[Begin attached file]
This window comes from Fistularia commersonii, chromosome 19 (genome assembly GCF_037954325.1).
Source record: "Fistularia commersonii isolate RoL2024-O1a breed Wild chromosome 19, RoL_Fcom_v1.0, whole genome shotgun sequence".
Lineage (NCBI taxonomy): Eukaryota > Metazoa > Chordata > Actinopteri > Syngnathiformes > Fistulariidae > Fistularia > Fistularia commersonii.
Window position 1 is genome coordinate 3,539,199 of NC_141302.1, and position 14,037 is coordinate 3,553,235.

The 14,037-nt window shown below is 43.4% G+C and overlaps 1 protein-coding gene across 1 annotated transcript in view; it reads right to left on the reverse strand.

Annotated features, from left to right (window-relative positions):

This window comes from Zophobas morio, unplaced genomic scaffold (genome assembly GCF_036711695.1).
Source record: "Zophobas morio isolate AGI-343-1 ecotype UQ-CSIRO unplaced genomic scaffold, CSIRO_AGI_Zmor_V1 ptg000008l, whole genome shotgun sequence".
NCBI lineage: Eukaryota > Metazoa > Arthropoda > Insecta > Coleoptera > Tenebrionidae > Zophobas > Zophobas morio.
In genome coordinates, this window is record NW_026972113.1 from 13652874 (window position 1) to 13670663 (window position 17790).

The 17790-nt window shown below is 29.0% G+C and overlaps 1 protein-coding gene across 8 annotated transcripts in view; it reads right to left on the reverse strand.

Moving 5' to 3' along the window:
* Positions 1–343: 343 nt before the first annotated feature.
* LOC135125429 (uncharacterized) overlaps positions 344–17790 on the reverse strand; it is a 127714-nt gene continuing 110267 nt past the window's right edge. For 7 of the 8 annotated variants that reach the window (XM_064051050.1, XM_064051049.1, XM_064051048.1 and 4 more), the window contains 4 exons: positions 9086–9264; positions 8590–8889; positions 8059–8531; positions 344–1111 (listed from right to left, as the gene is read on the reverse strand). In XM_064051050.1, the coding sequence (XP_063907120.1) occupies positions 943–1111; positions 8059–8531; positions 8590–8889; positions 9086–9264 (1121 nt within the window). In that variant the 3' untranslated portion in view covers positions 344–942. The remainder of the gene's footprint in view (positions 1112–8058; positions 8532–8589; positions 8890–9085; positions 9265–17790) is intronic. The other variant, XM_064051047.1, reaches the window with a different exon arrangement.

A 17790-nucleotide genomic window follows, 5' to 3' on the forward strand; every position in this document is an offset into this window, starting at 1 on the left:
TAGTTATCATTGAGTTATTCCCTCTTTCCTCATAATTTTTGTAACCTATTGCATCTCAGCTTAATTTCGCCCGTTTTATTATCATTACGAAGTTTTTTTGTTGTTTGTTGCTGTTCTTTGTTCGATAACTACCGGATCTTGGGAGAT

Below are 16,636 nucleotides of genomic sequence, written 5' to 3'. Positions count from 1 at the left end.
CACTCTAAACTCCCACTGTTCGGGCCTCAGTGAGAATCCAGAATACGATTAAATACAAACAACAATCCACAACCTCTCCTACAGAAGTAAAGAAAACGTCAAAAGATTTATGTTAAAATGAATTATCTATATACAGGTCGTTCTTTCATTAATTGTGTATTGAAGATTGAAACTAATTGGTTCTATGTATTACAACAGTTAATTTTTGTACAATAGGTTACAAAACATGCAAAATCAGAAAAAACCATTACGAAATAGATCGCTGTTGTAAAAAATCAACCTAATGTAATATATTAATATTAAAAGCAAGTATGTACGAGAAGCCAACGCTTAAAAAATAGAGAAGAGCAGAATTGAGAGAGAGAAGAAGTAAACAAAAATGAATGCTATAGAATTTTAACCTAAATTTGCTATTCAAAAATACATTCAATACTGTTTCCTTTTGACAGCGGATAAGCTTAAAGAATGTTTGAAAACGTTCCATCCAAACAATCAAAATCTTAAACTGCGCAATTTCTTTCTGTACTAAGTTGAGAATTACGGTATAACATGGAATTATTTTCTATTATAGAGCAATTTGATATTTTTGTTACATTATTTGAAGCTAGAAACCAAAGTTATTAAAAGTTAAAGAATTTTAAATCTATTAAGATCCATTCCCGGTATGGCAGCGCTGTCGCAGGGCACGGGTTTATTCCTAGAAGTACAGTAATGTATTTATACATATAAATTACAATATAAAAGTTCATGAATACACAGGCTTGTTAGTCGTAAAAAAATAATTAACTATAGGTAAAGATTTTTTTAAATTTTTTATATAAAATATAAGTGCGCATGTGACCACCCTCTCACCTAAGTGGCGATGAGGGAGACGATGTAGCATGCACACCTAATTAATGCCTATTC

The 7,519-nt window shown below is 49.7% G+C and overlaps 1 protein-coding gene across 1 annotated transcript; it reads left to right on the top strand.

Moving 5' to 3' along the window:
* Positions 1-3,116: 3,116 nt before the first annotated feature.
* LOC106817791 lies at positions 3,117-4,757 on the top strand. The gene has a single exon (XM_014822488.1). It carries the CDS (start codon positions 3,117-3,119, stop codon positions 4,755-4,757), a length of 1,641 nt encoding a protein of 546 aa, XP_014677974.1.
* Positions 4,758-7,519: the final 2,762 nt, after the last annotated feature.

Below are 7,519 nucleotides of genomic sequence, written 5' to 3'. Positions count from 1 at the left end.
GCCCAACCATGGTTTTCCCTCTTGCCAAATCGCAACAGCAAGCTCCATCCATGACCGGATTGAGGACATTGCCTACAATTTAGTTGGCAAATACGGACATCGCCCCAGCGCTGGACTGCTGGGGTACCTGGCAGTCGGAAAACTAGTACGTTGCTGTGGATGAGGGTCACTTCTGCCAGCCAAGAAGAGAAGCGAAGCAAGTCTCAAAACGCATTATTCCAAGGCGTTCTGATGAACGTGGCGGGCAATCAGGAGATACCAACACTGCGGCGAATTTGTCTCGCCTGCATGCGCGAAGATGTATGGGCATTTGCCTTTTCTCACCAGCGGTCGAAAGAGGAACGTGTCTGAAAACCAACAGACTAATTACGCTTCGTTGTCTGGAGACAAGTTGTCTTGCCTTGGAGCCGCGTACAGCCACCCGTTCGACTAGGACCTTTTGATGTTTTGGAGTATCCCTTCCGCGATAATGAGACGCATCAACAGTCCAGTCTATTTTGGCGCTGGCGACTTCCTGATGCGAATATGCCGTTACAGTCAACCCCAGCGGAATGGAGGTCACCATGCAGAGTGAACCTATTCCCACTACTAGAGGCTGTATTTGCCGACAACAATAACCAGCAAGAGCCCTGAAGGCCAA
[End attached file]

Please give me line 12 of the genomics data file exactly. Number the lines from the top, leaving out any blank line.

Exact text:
Moving 5' to 3' along the window: